Californians’ support for death penalty waning
A majority of Californians still favor the death penalty, but their support has waned from 79% to 66% over the last two decades as fears of executing the wrongly convicted escalate, a researcher reported Tuesday.
The survey conducted by Craig Haney, a UC Santa Cruz psychology professor and lawyer, also showed that most Californians erroneously believe that it costs taxpayers less to execute condemned prisoners than to keep them locked up for life.
In California, it costs $138,000 a year to incarcerate each of San Quentin State Prison’s 685 death row inmates, nearly three times the non-capital inmate cost, according to the state Department of Corrections and Rehabilitation. The average stay on death row is 25 years and growing as legal challenges have kept executions on hold for 3 1/2 years and limited the number to 13 since capital punishment was restored in 1976.
“My sense is that the whole issue of the death penalty is much more unsettled now than it has been in the past 20 or so years,” said Haney, citing growing public discomfort with incidents in which innocent prisoners have been spared at the last minute -- or not at all.
Two weeks ago, the U.S. Supreme Court stepped in to halt an execution in Georgia and give convicted murderer Troy Davis a chance to prove his innocence after seven witnesses recanted their testimony against him. In May, a judge on the U.S. 9th Circuit Court of Appeals wrote an impassioned opinion warning that “California may be about to execute an innocent man,” after the court denied a final appeal to Kevin Cooper despite lingering questions about the credibility of evidence tying him to four murders in Chino Hills in 1983.
The latest issue of the New Yorker magazine suggests that Texas may become the first state to concede having executed an innocent man in the 2004 lethal injection of Cameron Todd Willingham. He was convicted of killing his three children by burning the house down, an act investigators now doubt was arson.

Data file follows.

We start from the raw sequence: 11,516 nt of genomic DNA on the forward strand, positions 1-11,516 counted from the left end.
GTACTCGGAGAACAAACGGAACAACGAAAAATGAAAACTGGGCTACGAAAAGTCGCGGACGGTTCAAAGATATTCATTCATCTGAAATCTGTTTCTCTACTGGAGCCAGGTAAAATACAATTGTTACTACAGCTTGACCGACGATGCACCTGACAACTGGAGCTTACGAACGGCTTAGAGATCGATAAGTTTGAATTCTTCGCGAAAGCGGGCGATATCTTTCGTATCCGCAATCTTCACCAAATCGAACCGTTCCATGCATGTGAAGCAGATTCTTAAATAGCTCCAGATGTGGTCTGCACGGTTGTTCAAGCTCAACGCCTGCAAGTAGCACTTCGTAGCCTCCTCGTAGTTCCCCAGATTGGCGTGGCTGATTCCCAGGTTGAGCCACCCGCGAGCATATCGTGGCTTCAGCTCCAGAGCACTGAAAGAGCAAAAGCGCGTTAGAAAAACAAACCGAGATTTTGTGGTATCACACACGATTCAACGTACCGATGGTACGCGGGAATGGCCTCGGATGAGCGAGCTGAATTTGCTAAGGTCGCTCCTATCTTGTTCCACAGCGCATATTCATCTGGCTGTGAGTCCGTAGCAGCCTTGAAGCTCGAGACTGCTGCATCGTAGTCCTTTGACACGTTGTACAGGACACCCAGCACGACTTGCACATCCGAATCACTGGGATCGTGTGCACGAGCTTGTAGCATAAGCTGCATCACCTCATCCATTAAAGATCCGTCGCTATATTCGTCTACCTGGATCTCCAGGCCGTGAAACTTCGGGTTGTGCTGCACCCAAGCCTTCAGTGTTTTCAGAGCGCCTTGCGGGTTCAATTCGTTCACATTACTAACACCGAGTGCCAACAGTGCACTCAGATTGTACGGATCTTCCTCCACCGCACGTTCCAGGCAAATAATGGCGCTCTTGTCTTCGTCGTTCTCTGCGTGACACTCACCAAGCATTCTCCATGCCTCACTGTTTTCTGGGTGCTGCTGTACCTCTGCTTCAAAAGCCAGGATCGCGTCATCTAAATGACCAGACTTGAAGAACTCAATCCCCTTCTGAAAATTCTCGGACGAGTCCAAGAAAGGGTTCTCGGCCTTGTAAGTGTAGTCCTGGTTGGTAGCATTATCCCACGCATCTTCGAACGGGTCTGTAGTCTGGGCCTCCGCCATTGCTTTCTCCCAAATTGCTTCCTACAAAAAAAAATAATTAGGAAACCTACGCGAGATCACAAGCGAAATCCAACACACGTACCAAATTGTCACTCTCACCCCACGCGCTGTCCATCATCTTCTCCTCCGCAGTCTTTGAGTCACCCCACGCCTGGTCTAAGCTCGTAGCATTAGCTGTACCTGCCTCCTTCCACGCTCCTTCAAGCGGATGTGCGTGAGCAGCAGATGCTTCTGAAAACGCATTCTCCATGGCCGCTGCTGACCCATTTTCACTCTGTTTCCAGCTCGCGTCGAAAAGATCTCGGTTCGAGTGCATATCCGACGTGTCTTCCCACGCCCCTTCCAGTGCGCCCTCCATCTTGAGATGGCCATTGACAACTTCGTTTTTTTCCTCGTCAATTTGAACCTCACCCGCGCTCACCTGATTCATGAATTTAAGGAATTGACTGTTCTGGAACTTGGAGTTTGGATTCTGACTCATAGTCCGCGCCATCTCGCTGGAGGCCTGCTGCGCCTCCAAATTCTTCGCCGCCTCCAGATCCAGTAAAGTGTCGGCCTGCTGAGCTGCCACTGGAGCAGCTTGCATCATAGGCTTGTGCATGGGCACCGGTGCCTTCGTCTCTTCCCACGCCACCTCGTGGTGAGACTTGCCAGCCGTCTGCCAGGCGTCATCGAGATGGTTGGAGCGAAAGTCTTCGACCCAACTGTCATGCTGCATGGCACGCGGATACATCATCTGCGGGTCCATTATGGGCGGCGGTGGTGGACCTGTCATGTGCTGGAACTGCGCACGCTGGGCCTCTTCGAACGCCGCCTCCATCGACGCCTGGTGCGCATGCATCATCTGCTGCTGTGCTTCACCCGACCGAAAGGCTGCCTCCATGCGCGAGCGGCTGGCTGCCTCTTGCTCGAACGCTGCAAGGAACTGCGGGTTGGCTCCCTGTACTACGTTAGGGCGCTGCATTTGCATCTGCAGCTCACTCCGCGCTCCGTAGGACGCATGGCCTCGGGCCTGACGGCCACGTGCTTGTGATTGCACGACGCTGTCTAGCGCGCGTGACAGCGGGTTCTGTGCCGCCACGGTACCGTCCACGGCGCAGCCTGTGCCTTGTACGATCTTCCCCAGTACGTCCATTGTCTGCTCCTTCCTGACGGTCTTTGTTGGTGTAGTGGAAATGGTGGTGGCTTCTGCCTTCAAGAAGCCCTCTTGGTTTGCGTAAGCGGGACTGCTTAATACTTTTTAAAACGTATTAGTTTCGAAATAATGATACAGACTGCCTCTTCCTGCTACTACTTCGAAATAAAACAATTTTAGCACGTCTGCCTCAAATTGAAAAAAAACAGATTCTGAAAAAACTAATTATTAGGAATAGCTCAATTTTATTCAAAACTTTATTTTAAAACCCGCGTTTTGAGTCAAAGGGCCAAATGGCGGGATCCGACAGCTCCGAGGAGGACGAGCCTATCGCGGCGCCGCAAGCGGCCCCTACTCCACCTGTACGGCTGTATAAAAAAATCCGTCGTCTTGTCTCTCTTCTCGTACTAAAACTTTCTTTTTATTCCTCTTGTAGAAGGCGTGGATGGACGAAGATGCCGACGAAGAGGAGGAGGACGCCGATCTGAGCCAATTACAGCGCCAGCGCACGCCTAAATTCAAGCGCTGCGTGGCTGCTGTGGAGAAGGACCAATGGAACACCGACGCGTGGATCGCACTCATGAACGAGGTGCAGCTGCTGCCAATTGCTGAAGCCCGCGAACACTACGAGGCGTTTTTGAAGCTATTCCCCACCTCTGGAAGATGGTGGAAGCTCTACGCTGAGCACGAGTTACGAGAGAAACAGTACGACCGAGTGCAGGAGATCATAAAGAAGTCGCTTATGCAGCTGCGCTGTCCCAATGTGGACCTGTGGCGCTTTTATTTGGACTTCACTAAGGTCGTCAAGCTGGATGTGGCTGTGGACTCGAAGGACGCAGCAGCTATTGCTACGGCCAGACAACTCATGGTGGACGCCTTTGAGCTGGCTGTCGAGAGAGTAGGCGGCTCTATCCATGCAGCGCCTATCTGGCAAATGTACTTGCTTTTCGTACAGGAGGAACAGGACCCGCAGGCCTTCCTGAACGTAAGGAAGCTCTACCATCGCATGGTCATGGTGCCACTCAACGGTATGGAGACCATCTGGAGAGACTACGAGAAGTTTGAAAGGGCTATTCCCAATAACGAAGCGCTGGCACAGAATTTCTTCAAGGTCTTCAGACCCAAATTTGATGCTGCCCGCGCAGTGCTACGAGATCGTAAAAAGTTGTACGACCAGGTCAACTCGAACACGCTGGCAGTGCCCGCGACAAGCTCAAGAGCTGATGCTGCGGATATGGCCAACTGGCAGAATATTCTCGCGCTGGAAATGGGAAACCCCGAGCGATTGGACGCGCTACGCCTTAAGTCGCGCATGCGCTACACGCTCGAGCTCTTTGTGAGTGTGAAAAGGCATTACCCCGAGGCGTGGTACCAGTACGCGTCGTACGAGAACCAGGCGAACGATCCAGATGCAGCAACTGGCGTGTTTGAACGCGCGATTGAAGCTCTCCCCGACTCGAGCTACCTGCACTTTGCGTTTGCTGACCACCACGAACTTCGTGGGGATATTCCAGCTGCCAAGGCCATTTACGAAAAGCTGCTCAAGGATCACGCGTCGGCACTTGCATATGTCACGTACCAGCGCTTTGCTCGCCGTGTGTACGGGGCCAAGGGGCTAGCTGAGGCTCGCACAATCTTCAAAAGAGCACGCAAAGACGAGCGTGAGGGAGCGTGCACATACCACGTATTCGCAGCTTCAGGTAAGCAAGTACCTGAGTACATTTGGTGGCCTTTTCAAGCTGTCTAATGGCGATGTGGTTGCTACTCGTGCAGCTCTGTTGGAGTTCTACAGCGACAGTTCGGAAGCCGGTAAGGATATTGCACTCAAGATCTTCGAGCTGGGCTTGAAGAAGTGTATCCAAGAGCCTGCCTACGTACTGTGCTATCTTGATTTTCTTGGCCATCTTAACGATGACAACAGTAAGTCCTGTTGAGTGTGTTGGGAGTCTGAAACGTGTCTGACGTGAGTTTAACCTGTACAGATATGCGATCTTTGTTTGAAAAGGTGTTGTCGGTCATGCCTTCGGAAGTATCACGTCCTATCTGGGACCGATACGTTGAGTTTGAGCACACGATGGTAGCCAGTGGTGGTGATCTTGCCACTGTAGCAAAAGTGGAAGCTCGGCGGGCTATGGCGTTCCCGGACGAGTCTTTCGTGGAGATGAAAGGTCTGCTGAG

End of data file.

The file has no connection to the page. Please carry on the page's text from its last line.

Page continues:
In his study, Haney also found a sharp decline in respondents who consider the death penalty a deterrent. While 74% thought it had deterrent value in Haney’s analogous 1989 survey, that was down to 44% this year.
Another important shift in public opinion, he said, has been a rise in the number of people who believe that sentencing a murderer to life without the possibility of parole really means imprisonment until death. Support for the death penalty plunged to 26% when respondents were offered the alternative of guaranteed life imprisonment and the requirement that the offender work to pay restitution to victims and their families, Haney said.
Those who advocate retaining the death penalty argue that support for capital punishment has been stable in recent years, that only the interpretation of survey data is changing.
“There hasn’t been any major falloff,” said Kent Scheidegger, legal director for the Criminal Justice Legal Foundation, which takes a conservative stance on penal issues.
“If you look at the polls and analyze them properly you’ll see that over the past 10 years support has been remarkably steady,” he said.
Haney’s findings were consistent with those of last month’s Field Poll of the California electorate, in which 67% of respondents expressed support for the death penalty.
The professor queried 800 jury-eligible Californians in February and March for his survey. It was funded by the National Jury Project and carried out by the Survey Research Center at the University of Virginia, with a 3.5% margin of error.
Asked if he had a personal opinion about the death penalty, Haney said his 30 years of work in the field had led him to the conclusion that capital punishment “is unnecessary and cannot be properly, fairly or effectively implemented.”
“That’s not a position I started with, but a position I came to in the course of my research,” he said.